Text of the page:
Appeals court blocks FCC from sharing program-deal info

Siding with a group of major programmers, a federal appeals court in Washington, D.C. has blocked the FCC from publicly disclosing information about deals between pay-TV operators and networks as part of its ongoing merger reviews.

The Federal Communications Commission planned to make information about these deals public on a limited basis as part of its ongoing reviews of Comcast's (NASDAQ: CMCSA$45 billion purchase of Time Warner Cable (NYSE: TWC) and AT&T's (NYSE: T) $49 billion acquisition of DirecTV (NASDAQ: DTV).

Content owners including Viacom, Fox, Time Warner Inc. and CBS argued that such disclosures would harm their bargaining positions in future negotiations. The court agreed, ruling Friday that the FCC could still conduct its reviews without a public disclosure of the data in question.

"The agency has access to the relevant documents at issue in this matter and can continue to evaluate the proposed merger during the stay," court documents explaining the ruling read.

"The stay order deals with a procedural matter that has never had anything to do with the substance of our transaction" and the FCC can continue its review, Sena Fitzmaurice, a spokeswoman for Philadelphia-based Comcast, said in an e-mailed statement to Bloomberg.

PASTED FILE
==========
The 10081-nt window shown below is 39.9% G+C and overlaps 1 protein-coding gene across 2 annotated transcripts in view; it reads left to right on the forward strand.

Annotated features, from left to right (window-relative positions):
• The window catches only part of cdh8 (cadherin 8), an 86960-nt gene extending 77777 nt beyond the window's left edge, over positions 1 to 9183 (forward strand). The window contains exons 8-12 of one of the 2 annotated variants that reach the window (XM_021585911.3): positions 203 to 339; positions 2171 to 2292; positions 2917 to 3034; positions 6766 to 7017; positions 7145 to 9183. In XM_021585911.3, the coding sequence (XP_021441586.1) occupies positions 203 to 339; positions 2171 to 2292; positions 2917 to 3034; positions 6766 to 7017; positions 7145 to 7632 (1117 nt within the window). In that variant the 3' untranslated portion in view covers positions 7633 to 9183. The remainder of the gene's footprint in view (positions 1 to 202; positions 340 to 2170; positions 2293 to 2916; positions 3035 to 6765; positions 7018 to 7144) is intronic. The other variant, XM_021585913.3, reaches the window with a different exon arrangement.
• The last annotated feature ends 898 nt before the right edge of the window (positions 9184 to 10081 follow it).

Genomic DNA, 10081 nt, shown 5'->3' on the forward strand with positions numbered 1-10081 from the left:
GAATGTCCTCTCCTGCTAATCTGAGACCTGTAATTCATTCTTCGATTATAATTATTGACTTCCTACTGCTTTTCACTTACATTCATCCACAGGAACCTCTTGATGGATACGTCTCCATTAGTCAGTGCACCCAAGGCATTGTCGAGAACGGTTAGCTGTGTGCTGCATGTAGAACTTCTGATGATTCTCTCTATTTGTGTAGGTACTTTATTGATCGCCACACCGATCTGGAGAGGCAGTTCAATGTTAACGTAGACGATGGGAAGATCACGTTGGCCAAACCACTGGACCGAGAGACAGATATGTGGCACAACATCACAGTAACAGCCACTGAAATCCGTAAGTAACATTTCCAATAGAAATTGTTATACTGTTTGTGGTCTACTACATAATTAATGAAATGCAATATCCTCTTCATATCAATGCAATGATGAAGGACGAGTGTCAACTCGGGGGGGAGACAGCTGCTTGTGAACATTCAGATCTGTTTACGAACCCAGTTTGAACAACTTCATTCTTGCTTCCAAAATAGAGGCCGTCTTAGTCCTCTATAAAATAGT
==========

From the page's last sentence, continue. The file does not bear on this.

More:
For more:
- read this Bloomberg story
- read this Re/code story

Related links:
Top cable companies support FCC's disclosre of programming deals
Appeals court stays FCC's plan to disclose programmer's contracts with pay-TV operators
FCC set to unveil pay-TV programming deals on Nov. 17
FCC denies programmers' plea to limit document access during merger reviews

Suggested Articles

CuriosityStream, a subscription video service specializing in science and nature series and films, said it now has 10.5 million paying subscribers.

AT&T plans to launch HBO Max in May 2020, and the company is still working on deals with traditional pay TV distributors that sell HBO.

Charter CEO Tom Rutledge has long been a big proponent of strong content security, and now he’s calling out simultaneous streams on SVODs.